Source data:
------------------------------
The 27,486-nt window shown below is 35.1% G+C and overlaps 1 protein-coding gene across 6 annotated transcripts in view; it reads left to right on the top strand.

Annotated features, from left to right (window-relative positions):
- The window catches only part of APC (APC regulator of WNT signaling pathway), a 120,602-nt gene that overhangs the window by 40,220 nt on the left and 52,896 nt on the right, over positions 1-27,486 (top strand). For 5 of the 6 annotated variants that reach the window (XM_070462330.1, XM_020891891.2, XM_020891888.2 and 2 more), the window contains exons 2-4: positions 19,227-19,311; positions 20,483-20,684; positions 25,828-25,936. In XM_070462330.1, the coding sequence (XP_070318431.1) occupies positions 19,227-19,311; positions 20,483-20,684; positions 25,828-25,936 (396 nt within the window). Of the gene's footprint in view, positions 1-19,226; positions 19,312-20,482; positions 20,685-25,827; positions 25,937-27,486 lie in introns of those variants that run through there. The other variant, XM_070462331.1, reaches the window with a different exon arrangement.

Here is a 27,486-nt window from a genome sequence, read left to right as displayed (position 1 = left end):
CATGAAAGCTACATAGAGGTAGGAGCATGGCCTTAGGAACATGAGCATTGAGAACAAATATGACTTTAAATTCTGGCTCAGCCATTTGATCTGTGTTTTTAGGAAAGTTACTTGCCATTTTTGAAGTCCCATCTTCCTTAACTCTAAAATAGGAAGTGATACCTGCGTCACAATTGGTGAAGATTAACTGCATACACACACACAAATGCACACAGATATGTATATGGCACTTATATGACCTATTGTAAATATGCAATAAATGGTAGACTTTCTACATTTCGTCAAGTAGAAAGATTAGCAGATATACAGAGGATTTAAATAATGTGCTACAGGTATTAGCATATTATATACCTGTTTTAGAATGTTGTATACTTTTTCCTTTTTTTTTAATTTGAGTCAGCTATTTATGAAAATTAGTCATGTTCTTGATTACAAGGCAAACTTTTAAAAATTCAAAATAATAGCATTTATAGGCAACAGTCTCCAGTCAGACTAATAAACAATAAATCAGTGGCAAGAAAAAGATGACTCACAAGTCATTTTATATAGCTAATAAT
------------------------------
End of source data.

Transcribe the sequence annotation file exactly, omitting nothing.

The 27,486-nt window shown below is 35.1% G+C and overlaps 1 protein-coding gene across 6 annotated transcripts in view; it reads left to right on the top strand.

Annotated features, from left to right (window-relative positions):
- The window catches only part of APC (APC regulator of WNT signaling pathway), a 120,602-nt gene that overhangs the window by 40,220 nt on the left and 52,896 nt on the right, over positions 1-27,486 (top strand). For 5 of the 6 annotated variants that reach the window (XM_070462330.1, XM_020891891.2, XM_020891888.2 and 2 more), the window contains exons 2-4: positions 19,227-19,311; positions 20,483-20,684; positions 25,828-25,936. In XM_070462330.1, the coding sequence (XP_070318431.1) occupies positions 19,227-19,311; positions 20,483-20,684; positions 25,828-25,936 (396 nt within the window). Of the gene's footprint in view, positions 1-19,226; positions 19,312-20,482; positions 20,685-25,827; positions 25,937-27,486 lie in introns of those variants that run through there. The other variant, XM_070462331.1, reaches the window with a different exon arrangement.

Here is a 27,486-nt window from a genome sequence, read left to right as displayed (position 1 = left end):
CATGAAAGCTACATAGAGGTAGGAGCATGGCCTTAGGAACATGAGCATTGAGAACAAATATGACTTTAAATTCTGGCTCAGCCATTTGATCTGTGTTTTTAGGAAAGTTACTTGCCATTTTTGAAGTCCCATCTTCCTTAACTCTAAAATAGGAAGTGATACCTGCGTCACAATTGGTGAAGATTAACTGCATACACACACACAAATGCACACAGATATGTATATGGCACTTATATGACCTATTGTAAATATGCAATAAATGGTAGACTTTCTACATTTCGTCAAGTAGAAAGATTAGCAGATATACAGAGGATTTAAATAATGTGCTACAGGTATTAGCATATTATATACCTGTTTTAGAATGTTGTATACTTTTTCCTTTTTTTTTAATTTGAGTCAGCTATTTATGAAAATTAGTCATGTTCTTGATTACAAGGCAAACTTTTAAAAATTCAAAATAATAGCATTTATAGGCAACAGTCTCCAGTCAGACTAATAAACAATAAATCAGTGGCAAGAAAAAGATGACTCACAAGTCATTTTATATAGCTAATAAT